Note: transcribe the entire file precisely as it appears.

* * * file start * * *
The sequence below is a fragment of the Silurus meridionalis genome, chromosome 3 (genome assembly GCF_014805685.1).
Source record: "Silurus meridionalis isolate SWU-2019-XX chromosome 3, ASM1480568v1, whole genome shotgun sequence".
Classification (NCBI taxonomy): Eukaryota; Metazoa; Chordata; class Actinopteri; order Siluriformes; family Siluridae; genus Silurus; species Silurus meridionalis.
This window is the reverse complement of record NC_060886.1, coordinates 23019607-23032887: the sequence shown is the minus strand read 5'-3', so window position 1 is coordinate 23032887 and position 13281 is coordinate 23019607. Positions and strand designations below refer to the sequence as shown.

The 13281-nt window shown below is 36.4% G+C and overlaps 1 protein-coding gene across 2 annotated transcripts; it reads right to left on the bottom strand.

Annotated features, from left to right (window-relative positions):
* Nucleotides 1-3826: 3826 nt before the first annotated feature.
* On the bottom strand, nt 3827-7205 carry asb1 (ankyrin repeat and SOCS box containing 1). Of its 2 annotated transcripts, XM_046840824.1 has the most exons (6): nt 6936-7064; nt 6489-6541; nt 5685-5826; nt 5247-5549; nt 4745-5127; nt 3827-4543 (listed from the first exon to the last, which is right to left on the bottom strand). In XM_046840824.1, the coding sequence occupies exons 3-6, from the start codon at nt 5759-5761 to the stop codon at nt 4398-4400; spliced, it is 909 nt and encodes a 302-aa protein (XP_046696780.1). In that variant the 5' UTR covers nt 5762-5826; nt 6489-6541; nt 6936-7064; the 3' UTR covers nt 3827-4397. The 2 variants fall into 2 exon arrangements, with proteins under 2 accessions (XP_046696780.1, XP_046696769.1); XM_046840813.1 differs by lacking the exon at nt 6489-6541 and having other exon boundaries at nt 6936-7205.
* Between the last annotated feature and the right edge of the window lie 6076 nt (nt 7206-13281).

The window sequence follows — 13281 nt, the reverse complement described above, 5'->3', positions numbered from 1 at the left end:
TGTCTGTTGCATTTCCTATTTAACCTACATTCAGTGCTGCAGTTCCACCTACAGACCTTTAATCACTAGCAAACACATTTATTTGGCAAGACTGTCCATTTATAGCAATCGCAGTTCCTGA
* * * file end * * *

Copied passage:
The sequence below is a fragment of the Silurus meridionalis genome, chromosome 3 (genome assembly GCF_014805685.1).
Source record: "Silurus meridionalis isolate SWU-2019-XX chromosome 3, ASM1480568v1, whole genome shotgun sequence".
Classification (NCBI taxonomy): Eukaryota; Metazoa; Chordata; class Actinopteri; order Siluriformes; family Siluridae; genus Silurus; species Silurus meridionalis.
This window is the reverse complement of record NC_060886.1, coordinates 23019607-23032887: the sequence shown is the minus strand read 5'-3', so window position 1 is coordinate 23032887 and position 13281 is coordinate 23019607. Positions and strand designations below refer to the sequence as shown.

The 13281-nt window shown below is 36.4% G+C and overlaps 1 protein-coding gene across 2 annotated transcripts; it reads right to left on the bottom strand.

Annotated features, from left to right (window-relative positions):
* Nucleotides 1-3826: 3826 nt before the first annotated feature.
* On the bottom strand, nt 3827-7205 carry asb1 (ankyrin repeat and SOCS box containing 1). Of its 2 annotated transcripts, XM_046840824.1 has the most exons (6): nt 6936-7064; nt 6489-6541; nt 5685-5826; nt 5247-5549; nt 4745-5127; nt 3827-4543 (listed from the first exon to the last, which is right to left on the bottom strand). In XM_046840824.1, the coding sequence occupies exons 3-6, from the start codon at nt 5759-5761 to the stop codon at nt 4398-4400; spliced, it is 909 nt and encodes a 302-aa protein (XP_046696780.1). In that variant the 5' UTR covers nt 5762-5826; nt 6489-6541; nt 6936-7064; the 3' UTR covers nt 3827-4397. The 2 variants fall into 2 exon arrangements, with proteins under 2 accessions (XP_046696780.1, XP_046696769.1); XM_046840813.1 differs by lacking the exon at nt 6489-6541 and having other exon boundaries at nt 6936-7205.
* Between the last annotated feature and the right edge of the window lie 6076 nt (nt 7206-13281).

The window sequence follows — 13281 nt, the reverse complement described above, 5'->3', positions numbered from 1 at the left end:
TGTCTGTTGCATTTCCTATTTAACCTACATTCAGTGCTGCAGTTCCACCTACAGACCTTTAATCACTAGCAAACACATTTATTTGGCAAGACTGTCCATTTATAGCAATCGCAGTTCCTGA